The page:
triskaidekaphobia: irrational fear of the number 13

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Halloween is a fortnight’s ghostly memory away, but the superstitious still have today, Friday the 13th, to dread.

But why does this auspicious day hold relevance?

Surely, if the Bogeyman exists, he can’t be content to play during Halloween alone.

Is there fact behind the bad luck occurrences or is it all just coincidence and circumstance?

As with many things in Western culture, 13 originally got its unlucky reputation from Norse mythology — not by a guy in a hockey mask in a horror movie.

As the 13th uninvited guest to Valhalla, the hall of the gods, Loki — the Norse god of mischief — convinced the blind god Hoder to shoot a poisoned arrow at Balder, god of goodness and joy. When the hemlock-tipped arrow pierced Balder, the entire world was thrown into darkness.

From this darkness springs our own paranoia of 13’s ill omen.

In the Bible, the betrayer Judas was the 13th guest to the Last Supper, and it is strongly believed by Christians that Jesus Christ was crucified on a Friday.

Thus, Friday the 13th is a double-edged sword of bad.

In the Gregorian calendar, Friday the 13th occurs at least once, but at most three times, a year. Any month's 13th day will fall on a Friday if the month starts on a Sunday.

The next one will fall in August 2010.

The number 13 is also considered unlucky because it is thought that, when witches gather, the 13th among them is the devil.

The number is so abundantly steeped in myth that many hotels don’t even have 13th floors.

Triskaidekaphobes — people who fear the number 13 — are most terrified on Friday the 13th.

(This isn't so in all cultures. In some countries, Tuesday the 13th is considered unlucky.)

According to the Stress Management Center and Phobia Institute in Asheville, N.C., an estimated 17 to 21 million people in the United States are affected by a fear of this day.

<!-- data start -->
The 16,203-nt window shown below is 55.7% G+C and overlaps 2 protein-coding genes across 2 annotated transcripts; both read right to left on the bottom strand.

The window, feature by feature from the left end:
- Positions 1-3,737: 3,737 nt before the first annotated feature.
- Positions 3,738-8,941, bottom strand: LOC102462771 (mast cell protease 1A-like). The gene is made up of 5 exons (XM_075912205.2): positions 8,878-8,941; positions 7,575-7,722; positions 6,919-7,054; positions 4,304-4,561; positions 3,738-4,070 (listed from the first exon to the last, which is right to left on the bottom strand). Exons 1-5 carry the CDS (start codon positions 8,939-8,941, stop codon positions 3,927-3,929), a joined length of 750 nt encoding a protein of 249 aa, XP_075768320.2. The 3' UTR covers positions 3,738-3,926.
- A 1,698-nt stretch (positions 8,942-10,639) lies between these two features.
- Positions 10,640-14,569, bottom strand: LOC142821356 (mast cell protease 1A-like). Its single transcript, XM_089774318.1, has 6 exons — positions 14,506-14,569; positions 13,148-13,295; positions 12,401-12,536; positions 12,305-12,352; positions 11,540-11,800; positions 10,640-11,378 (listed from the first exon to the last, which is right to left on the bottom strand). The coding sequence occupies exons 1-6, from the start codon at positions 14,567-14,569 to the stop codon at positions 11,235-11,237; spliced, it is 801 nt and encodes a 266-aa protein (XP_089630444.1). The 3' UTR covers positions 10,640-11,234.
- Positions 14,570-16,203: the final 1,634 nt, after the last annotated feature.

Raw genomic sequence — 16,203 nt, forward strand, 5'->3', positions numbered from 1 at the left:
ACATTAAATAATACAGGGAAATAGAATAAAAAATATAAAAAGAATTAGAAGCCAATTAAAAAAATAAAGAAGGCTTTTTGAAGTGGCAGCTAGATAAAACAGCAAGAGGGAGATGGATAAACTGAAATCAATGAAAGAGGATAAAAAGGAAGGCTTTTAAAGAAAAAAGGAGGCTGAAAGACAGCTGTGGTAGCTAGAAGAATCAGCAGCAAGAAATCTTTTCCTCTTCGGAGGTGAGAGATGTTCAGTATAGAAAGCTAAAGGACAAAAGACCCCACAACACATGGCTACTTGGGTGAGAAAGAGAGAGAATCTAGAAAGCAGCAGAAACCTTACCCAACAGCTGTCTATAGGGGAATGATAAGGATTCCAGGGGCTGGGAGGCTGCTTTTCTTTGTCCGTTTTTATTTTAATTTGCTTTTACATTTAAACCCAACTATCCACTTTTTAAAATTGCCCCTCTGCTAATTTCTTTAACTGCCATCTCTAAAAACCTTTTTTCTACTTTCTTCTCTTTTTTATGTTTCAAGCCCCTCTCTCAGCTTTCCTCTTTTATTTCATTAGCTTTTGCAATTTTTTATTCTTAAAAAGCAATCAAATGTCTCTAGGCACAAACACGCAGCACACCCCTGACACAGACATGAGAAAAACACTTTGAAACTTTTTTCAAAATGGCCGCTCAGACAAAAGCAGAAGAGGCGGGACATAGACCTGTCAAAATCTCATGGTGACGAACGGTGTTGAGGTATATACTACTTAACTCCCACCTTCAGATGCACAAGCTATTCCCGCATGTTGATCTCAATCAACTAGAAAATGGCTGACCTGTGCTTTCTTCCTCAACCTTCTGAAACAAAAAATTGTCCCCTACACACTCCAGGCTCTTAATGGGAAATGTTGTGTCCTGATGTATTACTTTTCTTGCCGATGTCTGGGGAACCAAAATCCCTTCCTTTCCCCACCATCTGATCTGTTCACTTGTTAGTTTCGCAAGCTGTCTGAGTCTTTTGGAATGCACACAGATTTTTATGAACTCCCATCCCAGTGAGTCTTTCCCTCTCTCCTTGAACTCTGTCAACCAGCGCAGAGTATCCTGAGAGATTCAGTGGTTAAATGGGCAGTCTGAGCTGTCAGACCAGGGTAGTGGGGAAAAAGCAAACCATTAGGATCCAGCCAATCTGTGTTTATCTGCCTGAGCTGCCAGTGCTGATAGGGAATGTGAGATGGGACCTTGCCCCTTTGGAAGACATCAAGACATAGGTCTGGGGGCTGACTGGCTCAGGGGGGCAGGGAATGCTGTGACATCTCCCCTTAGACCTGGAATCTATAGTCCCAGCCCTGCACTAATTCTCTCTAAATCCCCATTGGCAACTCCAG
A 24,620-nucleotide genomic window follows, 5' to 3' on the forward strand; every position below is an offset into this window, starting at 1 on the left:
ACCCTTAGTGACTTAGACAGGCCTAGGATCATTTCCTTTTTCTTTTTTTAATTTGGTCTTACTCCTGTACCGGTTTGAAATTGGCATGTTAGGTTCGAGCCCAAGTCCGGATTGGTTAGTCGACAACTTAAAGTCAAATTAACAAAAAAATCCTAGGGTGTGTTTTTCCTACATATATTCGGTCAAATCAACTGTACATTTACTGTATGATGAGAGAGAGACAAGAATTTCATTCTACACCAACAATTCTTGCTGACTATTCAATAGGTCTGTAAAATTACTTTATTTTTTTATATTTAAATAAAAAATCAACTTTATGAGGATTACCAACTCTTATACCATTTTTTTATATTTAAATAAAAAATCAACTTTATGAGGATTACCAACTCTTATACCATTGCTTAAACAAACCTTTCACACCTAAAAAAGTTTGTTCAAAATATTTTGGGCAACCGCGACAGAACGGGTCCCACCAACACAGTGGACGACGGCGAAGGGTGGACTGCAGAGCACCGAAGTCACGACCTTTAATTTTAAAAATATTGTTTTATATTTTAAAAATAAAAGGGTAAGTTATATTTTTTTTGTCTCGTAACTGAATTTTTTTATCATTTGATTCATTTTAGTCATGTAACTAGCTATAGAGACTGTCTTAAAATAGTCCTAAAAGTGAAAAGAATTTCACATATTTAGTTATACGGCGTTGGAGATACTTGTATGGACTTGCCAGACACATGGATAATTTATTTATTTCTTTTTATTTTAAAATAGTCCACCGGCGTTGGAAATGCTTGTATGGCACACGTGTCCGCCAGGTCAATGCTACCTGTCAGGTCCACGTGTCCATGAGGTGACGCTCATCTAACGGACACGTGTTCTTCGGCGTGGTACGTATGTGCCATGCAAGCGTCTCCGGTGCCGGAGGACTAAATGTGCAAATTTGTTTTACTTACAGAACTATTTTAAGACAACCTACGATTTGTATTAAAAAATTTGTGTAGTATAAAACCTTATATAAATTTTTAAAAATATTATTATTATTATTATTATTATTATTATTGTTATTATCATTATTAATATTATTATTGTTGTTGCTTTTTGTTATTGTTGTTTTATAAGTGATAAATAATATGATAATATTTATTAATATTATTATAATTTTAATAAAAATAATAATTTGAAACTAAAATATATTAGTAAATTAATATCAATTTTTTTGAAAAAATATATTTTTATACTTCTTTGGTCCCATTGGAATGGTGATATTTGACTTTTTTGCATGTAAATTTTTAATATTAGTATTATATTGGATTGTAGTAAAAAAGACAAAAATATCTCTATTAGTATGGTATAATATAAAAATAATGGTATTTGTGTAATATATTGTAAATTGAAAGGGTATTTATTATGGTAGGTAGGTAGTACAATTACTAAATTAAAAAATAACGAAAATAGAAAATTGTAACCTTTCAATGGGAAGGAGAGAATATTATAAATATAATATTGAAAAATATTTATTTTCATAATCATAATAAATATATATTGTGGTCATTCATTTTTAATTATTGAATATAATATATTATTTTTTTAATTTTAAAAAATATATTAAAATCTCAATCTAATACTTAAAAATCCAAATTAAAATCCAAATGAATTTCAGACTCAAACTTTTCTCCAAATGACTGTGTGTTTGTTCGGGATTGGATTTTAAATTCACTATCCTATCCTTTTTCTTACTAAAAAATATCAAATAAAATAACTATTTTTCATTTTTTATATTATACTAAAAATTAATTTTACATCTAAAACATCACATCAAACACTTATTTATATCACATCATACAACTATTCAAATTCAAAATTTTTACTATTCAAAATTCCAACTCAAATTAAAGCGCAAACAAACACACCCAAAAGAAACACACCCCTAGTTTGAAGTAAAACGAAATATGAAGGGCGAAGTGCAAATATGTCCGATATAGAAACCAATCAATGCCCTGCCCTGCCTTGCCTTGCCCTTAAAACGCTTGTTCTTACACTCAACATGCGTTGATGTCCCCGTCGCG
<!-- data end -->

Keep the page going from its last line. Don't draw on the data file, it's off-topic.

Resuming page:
Many people fear it so intensely that they miss work, which adds up to an estimated $800 to $900 million dollars lost to businesses every year.

(Your “sick” employee today might not have swine flu.)

Is all the paranoia about this date unfounded? History reveals some episodes of bad luck on Friday the 13th:

• Hurricane Charley made landfall in south Florida on Friday, Aug. 13, 2004.

• The "Friday the 13th Storm" struck Buffalo, New York on Friday, Oct. 13, 2006.

• Twenty-two Spanish Galleons departed from Cuba destined for Spain on Friday, July 13, 1733. Encountering a hurricane shortly after departure, only four ships survived.

• On Friday, Oct. 13, 1066, King Harold II of England decided to go to battle rather than allow his troops a day of rest. The English lost and King Harold was killed.

• A debatable bit of history holds that King Philip of England ordered the religious order The Knights Templar arrested on Friday, Oct. 13, 1307, after their wealth and power challenged his rule.

The future holds an ominous date with destiny on Friday, April 13, 2029. That's when astronomers predict that the asteroid 2004 MN4 will come close to Earth on its swing through the solar system.

There are brave few who still venture out into the world despite its darkness and ill fortune on this day.

Those who believe that Friday the 13th has no bearing on their luck, and everything is based on arguable circumstance, can venture their plucky souls to a haunted house beside the old Martin’s cleaners in downtown Galax this Friday and Saturday.

For $5, from 6 p.m. to midnight, prepare to test your luck.